The story of SCAD underscores how much doctors still don’t understand, including about heart disease in women.
Here is her amazing story, the tale of a young, healthy woman whose heart fell apart so drastically that she needed a new one... and got it, giving her a second chance at life and igniting a passion for helping others.
The Mayo Clinic Spontaneous Coronary Artery Dissection (SCAD) Research Program is part of an innovative multidisciplinary collaborative research and clinical practice initiative formed in 2010. The goal of the program is to advance the understanding of the underlying causes and risk factors for SCAD and develop solutions for optimal diagnosis, treatment and prevention.
Should you yourself panic about SCAD? Not yet. The data so far tells us the odds of you having a heart attack from SCAD are slim. These studies, however, are small, don't accurately reflect men, and don't account for the many who are misdiagnosed or who suffer undiagnosed sudden cardiac death.
SCAD matters, though, because it is the ultimate proof of why listening to our bodies is crucial.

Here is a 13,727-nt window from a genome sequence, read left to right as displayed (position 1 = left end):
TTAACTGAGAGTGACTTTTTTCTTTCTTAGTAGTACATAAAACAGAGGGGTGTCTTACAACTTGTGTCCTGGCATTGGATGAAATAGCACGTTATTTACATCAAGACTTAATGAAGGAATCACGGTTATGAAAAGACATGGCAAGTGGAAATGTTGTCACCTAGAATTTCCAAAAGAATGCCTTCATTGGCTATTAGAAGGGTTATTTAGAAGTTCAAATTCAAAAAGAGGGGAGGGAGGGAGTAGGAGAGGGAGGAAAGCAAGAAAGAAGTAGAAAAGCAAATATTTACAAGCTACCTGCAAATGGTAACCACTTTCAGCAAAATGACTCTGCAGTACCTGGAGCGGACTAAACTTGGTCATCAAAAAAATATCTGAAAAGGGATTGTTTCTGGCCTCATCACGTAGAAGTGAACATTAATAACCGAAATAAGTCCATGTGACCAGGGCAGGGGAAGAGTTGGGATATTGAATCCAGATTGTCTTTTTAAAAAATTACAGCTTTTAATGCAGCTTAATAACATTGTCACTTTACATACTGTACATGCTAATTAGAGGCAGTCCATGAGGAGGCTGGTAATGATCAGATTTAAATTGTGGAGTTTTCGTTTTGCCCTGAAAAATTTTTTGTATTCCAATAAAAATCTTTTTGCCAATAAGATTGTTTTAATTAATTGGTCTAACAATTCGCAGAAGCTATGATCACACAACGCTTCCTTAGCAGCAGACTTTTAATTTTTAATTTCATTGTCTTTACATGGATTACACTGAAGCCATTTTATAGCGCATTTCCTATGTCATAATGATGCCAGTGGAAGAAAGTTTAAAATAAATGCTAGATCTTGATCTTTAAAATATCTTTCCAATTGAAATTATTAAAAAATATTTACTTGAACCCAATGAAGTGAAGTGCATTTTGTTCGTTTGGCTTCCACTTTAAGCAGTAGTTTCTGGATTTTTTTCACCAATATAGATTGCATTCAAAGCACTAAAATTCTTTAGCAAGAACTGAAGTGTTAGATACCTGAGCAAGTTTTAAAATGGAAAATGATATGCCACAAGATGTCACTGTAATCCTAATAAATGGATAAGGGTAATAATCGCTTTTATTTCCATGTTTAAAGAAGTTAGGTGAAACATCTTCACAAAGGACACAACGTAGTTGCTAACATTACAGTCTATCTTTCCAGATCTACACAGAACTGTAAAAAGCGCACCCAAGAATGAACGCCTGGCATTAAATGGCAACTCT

SCAD is a difficult diagnosis to get your heart around. We’re here to help.
SCAD Research Inc. is dedicated to increasing awareness and raising funds for the most promising research. The leading research is currently at Mayo Clinic in Rochester, Minnesota...
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It used to be, and sadly remains in almost 70% of cases, a deadly condition often only correctly identified post-mortem during autopsy... In women, it’s usually the Left Anterior Descending coronary artery involved; in men, it’s typically the Right Main. The tear can either be ‘primary’, occurring spontaneously out of the blue, or ‘secondary’ as a consequence of undergoing coronary angiography, coronary intervention, cardiac surgery or chest trauma.
WomenHeart support group and discussion community.